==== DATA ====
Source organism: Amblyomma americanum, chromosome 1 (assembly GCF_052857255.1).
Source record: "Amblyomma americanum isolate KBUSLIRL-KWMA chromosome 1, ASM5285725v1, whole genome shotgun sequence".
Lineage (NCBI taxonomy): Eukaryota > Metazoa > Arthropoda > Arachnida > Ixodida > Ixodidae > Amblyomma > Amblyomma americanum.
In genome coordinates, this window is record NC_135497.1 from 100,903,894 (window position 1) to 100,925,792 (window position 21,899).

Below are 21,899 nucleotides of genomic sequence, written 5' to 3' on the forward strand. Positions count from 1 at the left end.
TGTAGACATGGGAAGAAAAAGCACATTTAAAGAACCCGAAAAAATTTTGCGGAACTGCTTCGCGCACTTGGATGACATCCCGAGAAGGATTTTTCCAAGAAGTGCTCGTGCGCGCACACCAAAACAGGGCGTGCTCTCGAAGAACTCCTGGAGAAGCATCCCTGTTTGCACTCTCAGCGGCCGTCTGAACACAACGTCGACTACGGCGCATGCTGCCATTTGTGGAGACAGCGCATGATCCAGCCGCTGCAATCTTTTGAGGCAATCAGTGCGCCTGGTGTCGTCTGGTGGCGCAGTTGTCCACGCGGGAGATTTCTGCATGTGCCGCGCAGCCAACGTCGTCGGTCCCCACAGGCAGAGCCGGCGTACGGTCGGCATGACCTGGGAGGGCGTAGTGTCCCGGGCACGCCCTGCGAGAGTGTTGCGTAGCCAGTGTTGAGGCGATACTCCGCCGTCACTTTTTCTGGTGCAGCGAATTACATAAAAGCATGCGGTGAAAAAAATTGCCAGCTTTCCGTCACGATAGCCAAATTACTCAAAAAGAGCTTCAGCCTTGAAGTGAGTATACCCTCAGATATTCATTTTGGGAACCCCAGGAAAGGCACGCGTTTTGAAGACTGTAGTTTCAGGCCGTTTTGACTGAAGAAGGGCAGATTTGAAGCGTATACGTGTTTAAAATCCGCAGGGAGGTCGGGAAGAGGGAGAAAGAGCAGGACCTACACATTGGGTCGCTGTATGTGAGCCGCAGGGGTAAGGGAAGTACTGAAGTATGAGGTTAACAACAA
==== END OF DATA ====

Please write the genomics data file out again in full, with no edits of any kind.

Source organism: Amblyomma americanum, chromosome 1 (assembly GCF_052857255.1).
Source record: "Amblyomma americanum isolate KBUSLIRL-KWMA chromosome 1, ASM5285725v1, whole genome shotgun sequence".
Lineage (NCBI taxonomy): Eukaryota > Metazoa > Arthropoda > Arachnida > Ixodida > Ixodidae > Amblyomma > Amblyomma americanum.
In genome coordinates, this window is record NC_135497.1 from 100,903,894 (window position 1) to 100,925,792 (window position 21,899).

Below are 21,899 nucleotides of genomic sequence, written 5' to 3' on the forward strand. Positions count from 1 at the left end.
TGTAGACATGGGAAGAAAAAGCACATTTAAAGAACCCGAAAAAATTTTGCGGAACTGCTTCGCGCACTTGGATGACATCCCGAGAAGGATTTTTCCAAGAAGTGCTCGTGCGCGCACACCAAAACAGGGCGTGCTCTCGAAGAACTCCTGGAGAAGCATCCCTGTTTGCACTCTCAGCGGCCGTCTGAACACAACGTCGACTACGGCGCATGCTGCCATTTGTGGAGACAGCGCATGATCCAGCCGCTGCAATCTTTTGAGGCAATCAGTGCGCCTGGTGTCGTCTGGTGGCGCAGTTGTCCACGCGGGAGATTTCTGCATGTGCCGCGCAGCCAACGTCGTCGGTCCCCACAGGCAGAGCCGGCGTACGGTCGGCATGACCTGGGAGGGCGTAGTGTCCCGGGCACGCCCTGCGAGAGTGTTGCGTAGCCAGTGTTGAGGCGATACTCCGCCGTCACTTTTTCTGGTGCAGCGAATTACATAAAAGCATGCGGTGAAAAAAATTGCCAGCTTTCCGTCACGATAGCCAAATTACTCAAAAAGAGCTTCAGCCTTGAAGTGAGTATACCCTCAGATATTCATTTTGGGAACCCCAGGAAAGGCACGCGTTTTGAAGACTGTAGTTTCAGGCCGTTTTGACTGAAGAAGGGCAGATTTGAAGCGTATACGTGTTTAAAATCCGCAGGGAGGTCGGGAAGAGGGAGAAAGAGCAGGACCTACACATTGGGTCGCTGTATGTGAGCCGCAGGGGTAAGGGAAGTACTGAAGTATGAGGTTAACAACAA